Preventative maintenance for your Canal Boat

If you don’t understand the workings of your engine or fail to service and maintain your boat, then it’s likely, at some stage, you’ll end up stranded. Lack of engine knowledge and faulty fan-belts, alternators, starters and couplings appear to also be responsible for their fair-share of call-outs. In the majority of cases the ‘emergency’ could have been avoided with a little ‘know-how, by giving the boat a ‘once-over’ or simply carrying spares.

Know your engine – common issues

Most owners believe the only way to turn off a boat’s engine when the switch fails (invariably causing a panic) is to turn off the fuel. However, most vessels have a manual stop button or lever located on the right hand side of the engine, half-way down. Using this instead of the fuel shut off will allow you to restart and continue on your journey without having to bleed your fuel system.

With Beta and Vetus engines a common issue is that the engine will not turn off or that the engine is completely dead. To resolve this, locate the wiring loom running across the top of the engine and identify a ‘bulge’. Peel back the rubber covering and you will find a block connector– just pull the connection block apart and then put it back together. This should rectify the situation. It’s easy when you know what to look for, so spend time scrutinising your engine before a failure occurs.

In contrast, if the engine is ‘dead’, it could be the isolation switches. If they’ve been left ‘idle’ for a while, it could be due to a corrosive build-up, simply switch one way and then the other, or spray with WD40 before you set off.

Bilges - if your bilges are full of oil and water, this will end up being thrown over the engine – and if it gets into the engine, the consequences could be disastrous, (it’s also not a nice place for engineers to work). Starters and alternators are electrical components and oil and water will bring about their early failure. This type of situation also tends to affect drive plates if the oil/water mixture gets into the bell housing.

Fan-belts – Always carry a spare, and before setting off develop a routine which includes checking the condition of these. Simply twist the belt and if there are cracks or the edges are starting to look ragged it’s time for a new belt. If you hear ‘squealing’ from an old belt it’s usually an indication a replacement is needed. If it’s from a new belt, an adjustment is required. This is simple to do and worthwhile knowing how too.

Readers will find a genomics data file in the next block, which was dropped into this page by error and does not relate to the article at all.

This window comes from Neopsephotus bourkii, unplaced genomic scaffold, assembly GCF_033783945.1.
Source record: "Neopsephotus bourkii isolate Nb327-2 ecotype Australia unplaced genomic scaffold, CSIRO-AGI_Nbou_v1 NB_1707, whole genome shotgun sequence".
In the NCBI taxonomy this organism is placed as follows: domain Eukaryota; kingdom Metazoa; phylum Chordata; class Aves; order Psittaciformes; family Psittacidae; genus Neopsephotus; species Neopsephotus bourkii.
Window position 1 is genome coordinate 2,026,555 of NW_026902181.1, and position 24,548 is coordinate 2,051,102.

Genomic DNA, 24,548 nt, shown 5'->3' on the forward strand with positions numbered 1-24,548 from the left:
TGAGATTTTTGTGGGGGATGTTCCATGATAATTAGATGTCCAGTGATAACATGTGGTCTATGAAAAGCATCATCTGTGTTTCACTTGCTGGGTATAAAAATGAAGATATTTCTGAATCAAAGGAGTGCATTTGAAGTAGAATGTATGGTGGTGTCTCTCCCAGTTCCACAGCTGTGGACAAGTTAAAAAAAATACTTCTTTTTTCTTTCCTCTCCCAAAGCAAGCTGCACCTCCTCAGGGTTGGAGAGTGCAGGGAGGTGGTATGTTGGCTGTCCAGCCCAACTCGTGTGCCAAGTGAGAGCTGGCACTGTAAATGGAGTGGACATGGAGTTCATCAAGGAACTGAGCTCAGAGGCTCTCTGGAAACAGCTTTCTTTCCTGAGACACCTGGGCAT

Alternators and starters - operate in a damp, hot environment, which is the worst it can be for an electrical product. Very often, they’re left for long periods during the year and then used continuously for short periods. During this ‘down period’, rust can develop and affect operation. There is no way to prevent this occurring other than to correctly winterise your vessel and also to regularly visit the boat and run the engine.

Couplings - if the bolts connecting the propeller shaft to the engine are loose, any movement will either sheer them off, resulting in loss of propulsion, or make the coupling bolt holes oblong, resulting in delayed drive. Eventually the coupling will need to be replaced. A simple check before each journey will stop this happening.

Before a Journey

It’s vital you develop regular maintenance routines and complete these before you journey particularly, if the boat’s been sitting for a long period:

1. Check the oil (especially important if you’re a new owner as you need to identify oil usage), and keep the engine clean (it’ll be easier to identify any new problems developing).
2. Look for leaks, if fuel’s seeping out, air will be getting in which will cause problems like erratic running and high engine vibration.
3. Check the bilge pumps are working and that you have enough to do the job effectively (RCR recommend installing one in the bilges for the living area – it can prove essential if you get a hull leak or a pipe for your domestic system fails)). Also is there any water in the bilge? Find out why.
4. Check the battery and top-up with de-ionised water.
5. Check if the fan belt is loose, worn or even still there?
6. Look for any loose bolts/pipes (particularly the engine mounts and propeller shaft).
7. Scrutinise cables and control equipment for signs of wearing/fraying and tighten linkages etc replace or grease where necessary.

Owners who live-aboard their craft appear to have far fewer call-outs because of the routines they already have in place.

Winterising Your Narrowboat

 


Tool Box Essentials
Tool Box Essentials Don’t confine your tool box essentials to the garage – a canal boat is equally as likely to require the same level of care and attention you give your home and vehicle.

The following are useful to have on board;
✓ A multi-meter (battery tester)
✓ PTFE tape (for dealing with unexpected domestic leaks)
✓ Adjustable spanners
✓ A flat head and multi-faceted Philips screwdriver
✓ Pliers
✓ A hammer
✓ Spare lengths of electrical wire/ insulation tape
✓ A socket set

And don’t forget the spares, such as; morse cables for steering, throttle and gear selection , fan belt, impeller, spark plugs, fuel filter, bulbs, bolts and fuses, plus a supply of oil and ‘and stop leak’ or putty for those unexpected hull breaches.


Ask the experts
Ask the Experts Thanks to Towergate Insurance Marine’s inland waterways expert and narrowboat owner Michael Stimpson and to the team at Trinity Marinas for their help with the hints and tips. For risk management and insurance advice phone 0800 515629 or visit www.towergateinsurance.co.uk and click on Boat. For anything else to do with narrowboats call 01455 896820 or visit www.trinitymarinas.co.uk


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